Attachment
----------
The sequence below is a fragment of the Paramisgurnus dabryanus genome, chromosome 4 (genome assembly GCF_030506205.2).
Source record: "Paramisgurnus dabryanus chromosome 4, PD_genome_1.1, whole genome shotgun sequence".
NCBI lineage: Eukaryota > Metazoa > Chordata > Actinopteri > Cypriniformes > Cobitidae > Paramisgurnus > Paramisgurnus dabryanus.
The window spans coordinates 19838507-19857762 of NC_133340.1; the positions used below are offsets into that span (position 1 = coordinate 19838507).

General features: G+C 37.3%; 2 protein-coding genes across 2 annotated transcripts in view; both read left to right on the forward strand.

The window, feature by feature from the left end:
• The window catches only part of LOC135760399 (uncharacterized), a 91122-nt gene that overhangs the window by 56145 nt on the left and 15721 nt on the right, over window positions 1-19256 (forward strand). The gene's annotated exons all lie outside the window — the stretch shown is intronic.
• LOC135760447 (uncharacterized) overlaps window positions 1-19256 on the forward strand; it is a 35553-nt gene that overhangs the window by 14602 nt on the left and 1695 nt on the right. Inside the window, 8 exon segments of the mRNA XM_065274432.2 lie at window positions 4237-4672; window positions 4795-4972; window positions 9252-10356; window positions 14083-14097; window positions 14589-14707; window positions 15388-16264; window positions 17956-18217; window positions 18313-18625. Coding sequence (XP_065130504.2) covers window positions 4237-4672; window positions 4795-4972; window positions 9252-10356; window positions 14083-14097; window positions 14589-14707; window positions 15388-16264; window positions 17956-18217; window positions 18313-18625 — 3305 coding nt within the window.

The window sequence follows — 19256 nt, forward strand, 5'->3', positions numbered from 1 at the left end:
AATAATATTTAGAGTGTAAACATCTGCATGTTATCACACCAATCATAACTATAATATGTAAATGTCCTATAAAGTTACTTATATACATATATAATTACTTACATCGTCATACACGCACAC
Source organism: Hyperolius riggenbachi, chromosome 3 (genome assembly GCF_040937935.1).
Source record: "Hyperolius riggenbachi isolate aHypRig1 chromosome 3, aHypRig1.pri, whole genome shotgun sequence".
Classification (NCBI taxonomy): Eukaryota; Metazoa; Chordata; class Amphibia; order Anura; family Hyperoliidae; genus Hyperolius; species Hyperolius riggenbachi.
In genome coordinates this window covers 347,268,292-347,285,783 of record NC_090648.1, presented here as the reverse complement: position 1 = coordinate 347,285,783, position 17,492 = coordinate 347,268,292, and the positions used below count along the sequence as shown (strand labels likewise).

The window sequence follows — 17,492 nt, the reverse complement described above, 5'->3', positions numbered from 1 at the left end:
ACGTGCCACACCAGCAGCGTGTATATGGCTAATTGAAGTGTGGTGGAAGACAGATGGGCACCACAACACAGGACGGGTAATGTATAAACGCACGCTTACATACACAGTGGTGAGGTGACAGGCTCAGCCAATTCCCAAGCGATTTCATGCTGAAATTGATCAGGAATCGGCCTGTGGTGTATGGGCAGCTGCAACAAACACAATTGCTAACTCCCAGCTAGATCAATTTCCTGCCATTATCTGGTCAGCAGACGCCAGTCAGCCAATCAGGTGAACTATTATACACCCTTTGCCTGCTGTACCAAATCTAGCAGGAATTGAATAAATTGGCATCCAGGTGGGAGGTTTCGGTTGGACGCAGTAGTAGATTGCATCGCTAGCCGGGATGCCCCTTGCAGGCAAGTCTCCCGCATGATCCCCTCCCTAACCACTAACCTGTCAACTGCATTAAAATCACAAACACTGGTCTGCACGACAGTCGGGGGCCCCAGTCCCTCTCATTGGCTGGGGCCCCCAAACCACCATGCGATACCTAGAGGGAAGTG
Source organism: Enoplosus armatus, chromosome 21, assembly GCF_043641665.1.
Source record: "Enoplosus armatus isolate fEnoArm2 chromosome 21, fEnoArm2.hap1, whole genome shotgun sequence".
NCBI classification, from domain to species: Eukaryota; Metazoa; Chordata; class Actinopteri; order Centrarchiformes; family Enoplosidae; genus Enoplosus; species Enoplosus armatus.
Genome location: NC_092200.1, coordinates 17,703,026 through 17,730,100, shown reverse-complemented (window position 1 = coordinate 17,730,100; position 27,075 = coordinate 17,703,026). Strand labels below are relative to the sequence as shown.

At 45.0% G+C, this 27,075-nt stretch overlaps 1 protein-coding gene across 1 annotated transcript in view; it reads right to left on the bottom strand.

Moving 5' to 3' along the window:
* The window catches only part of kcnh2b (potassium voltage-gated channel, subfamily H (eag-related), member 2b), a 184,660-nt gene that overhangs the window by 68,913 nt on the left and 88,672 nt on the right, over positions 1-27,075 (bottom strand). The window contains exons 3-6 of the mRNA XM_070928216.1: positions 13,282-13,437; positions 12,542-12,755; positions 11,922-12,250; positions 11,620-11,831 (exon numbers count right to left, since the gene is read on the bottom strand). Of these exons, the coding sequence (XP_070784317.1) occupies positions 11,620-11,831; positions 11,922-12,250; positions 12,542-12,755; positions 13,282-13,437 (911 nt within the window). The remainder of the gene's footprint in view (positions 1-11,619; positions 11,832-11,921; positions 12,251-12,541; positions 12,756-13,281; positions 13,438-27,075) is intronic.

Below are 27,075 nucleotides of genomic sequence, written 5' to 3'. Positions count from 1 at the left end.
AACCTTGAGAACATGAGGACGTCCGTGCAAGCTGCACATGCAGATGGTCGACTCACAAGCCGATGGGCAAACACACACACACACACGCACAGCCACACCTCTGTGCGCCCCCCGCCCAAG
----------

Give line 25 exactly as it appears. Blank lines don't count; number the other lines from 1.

AACCTTGAGAACATGAGGACGTCCGTGCAAGCTGCACATGCAGATGGTCGACTCACAAGCCGATGGGCAAACACACACACACACACGCACAGCCACACCTCTGTGCGCCCCCCGCCCAAG